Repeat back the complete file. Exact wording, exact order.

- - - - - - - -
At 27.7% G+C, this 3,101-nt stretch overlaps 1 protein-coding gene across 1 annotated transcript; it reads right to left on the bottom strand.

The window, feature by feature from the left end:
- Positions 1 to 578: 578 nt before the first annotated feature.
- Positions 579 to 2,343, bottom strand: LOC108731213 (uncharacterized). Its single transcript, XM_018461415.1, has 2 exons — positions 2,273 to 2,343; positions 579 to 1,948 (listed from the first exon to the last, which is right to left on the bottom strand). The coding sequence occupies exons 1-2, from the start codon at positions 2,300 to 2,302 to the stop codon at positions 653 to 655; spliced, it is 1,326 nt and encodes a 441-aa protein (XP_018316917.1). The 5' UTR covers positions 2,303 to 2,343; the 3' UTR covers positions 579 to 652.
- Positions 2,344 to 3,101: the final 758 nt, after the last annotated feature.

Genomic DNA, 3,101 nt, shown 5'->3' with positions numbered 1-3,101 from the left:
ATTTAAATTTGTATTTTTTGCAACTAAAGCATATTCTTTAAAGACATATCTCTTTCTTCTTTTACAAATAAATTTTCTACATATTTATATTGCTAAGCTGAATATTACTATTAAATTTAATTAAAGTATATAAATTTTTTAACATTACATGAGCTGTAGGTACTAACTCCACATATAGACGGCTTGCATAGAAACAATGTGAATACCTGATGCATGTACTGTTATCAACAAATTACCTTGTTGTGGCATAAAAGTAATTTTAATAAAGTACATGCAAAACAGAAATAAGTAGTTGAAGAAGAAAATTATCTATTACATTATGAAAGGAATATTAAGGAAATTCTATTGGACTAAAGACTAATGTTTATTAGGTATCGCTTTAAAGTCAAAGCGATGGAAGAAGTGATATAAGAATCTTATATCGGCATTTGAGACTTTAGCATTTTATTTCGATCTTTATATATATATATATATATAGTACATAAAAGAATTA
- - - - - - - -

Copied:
At 27.7% G+C, this 3,101-nt stretch overlaps 1 protein-coding gene across 1 annotated transcript; it reads right to left on the bottom strand.

The window, feature by feature from the left end:
- Positions 1 to 578: 578 nt before the first annotated feature.
- Positions 579 to 2,343, bottom strand: LOC108731213 (uncharacterized). Its single transcript, XM_018461415.1, has 2 exons — positions 2,273 to 2,343; positions 579 to 1,948 (listed from the first exon to the last, which is right to left on the bottom strand). The coding sequence occupies exons 1-2, from the start codon at positions 2,300 to 2,302 to the stop codon at positions 653 to 655; spliced, it is 1,326 nt and encodes a 441-aa protein (XP_018316917.1). The 5' UTR covers positions 2,303 to 2,343; the 3' UTR covers positions 579 to 652.
- Positions 2,344 to 3,101: the final 758 nt, after the last annotated feature.

Genomic DNA, 3,101 nt, shown 5'->3' with positions numbered 1-3,101 from the left:
ATTTAAATTTGTATTTTTTGCAACTAAAGCATATTCTTTAAAGACATATCTCTTTCTTCTTTTACAAATAAATTTTCTACATATTTATATTGCTAAGCTGAATATTACTATTAAATTTAATTAAAGTATATAAATTTTTTAACATTACATGAGCTGTAGGTACTAACTCCACATATAGACGGCTTGCATAGAAACAATGTGAATACCTGATGCATGTACTGTTATCAACAAATTACCTTGTTGTGGCATAAAAGTAATTTTAATAAAGTACATGCAAAACAGAAATAAGTAGTTGAAGAAGAAAATTATCTATTACATTATGAAAGGAATATTAAGGAAATTCTATTGGACTAAAGACTAATGTTTATTAGGTATCGCTTTAAAGTCAAAGCGATGGAAGAAGTGATATAAGAATCTTATATCGGCATTTGAGACTTTAGCATTTTATTTCGATCTTTATATATATATATATATATAGTACATAAAAGAATTA